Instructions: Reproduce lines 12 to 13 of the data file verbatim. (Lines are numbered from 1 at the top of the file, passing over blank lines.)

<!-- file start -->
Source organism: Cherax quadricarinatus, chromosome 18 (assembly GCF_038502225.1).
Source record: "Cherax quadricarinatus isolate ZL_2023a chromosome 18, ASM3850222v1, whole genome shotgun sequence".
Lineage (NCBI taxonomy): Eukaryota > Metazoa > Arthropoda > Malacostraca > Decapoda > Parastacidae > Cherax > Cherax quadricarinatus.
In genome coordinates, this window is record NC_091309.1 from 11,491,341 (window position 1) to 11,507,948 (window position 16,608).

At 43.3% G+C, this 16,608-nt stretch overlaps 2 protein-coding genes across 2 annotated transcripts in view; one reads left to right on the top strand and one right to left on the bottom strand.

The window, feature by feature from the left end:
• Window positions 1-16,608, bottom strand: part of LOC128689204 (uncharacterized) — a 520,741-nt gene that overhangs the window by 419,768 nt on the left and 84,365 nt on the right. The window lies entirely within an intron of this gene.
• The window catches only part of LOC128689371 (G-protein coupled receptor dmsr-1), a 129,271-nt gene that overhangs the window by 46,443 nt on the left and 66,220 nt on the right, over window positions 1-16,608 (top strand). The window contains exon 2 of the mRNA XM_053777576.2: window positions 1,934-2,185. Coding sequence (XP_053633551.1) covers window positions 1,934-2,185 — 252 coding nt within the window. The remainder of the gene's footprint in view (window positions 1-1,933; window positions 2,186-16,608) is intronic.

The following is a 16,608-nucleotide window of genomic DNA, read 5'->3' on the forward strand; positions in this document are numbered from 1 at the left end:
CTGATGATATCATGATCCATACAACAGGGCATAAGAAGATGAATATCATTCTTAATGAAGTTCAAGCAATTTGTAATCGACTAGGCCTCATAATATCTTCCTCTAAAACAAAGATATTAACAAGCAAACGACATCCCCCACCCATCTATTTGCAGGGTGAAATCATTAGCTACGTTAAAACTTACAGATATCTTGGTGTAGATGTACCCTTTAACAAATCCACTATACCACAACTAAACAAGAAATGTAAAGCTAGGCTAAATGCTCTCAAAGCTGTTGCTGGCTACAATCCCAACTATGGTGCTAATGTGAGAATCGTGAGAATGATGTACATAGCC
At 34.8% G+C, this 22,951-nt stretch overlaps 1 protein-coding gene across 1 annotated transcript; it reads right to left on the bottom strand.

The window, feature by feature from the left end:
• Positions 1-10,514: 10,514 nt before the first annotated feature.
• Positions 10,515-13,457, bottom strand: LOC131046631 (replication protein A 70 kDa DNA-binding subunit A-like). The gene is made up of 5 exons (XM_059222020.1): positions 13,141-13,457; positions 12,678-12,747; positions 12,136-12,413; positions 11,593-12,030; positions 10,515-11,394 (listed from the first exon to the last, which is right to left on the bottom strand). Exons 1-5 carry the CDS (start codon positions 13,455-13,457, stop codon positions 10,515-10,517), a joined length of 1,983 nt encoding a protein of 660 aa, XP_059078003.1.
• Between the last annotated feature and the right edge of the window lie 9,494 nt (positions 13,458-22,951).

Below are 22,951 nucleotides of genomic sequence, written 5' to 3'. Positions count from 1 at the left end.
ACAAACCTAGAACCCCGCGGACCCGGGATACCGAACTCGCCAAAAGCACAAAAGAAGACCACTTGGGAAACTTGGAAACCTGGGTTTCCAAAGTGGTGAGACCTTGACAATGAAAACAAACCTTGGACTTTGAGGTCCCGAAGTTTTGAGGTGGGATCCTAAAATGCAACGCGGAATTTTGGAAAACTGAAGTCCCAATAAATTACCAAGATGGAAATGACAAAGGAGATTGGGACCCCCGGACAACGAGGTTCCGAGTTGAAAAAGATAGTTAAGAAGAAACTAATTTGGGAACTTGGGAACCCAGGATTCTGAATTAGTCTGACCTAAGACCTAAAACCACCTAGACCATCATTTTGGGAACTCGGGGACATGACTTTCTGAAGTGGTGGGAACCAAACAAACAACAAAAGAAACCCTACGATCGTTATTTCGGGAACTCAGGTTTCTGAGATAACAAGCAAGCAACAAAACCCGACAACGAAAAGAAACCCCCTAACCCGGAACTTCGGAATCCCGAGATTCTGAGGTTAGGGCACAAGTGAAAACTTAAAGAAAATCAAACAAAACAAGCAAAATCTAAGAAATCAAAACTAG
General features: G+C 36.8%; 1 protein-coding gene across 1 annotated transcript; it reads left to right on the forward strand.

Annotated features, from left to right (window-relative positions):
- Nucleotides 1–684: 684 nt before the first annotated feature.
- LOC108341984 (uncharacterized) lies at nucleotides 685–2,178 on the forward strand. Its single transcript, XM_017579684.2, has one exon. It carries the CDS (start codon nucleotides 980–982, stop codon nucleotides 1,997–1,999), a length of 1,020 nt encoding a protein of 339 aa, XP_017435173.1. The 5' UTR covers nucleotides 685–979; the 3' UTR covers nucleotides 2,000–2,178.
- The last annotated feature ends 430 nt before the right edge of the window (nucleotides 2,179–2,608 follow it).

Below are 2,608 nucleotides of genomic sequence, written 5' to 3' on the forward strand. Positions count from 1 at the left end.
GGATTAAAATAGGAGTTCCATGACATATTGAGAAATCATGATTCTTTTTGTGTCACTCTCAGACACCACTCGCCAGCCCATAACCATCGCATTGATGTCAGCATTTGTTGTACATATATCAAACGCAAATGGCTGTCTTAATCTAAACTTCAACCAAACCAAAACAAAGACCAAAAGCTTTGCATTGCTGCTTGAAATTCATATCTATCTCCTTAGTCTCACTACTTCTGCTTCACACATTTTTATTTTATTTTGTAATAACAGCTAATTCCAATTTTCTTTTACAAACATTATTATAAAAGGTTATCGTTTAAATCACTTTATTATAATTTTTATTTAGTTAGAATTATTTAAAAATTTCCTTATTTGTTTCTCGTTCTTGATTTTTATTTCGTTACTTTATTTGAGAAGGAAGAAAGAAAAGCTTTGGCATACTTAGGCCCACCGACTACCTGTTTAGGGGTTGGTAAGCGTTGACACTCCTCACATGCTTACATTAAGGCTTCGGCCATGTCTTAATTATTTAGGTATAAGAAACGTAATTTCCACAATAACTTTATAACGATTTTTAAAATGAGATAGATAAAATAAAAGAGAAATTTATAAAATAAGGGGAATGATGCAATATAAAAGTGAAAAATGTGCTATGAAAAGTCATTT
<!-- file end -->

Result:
The window, feature by feature from the left end:
• Positions 1-10,514: 10,514 nt before the first annotated feature.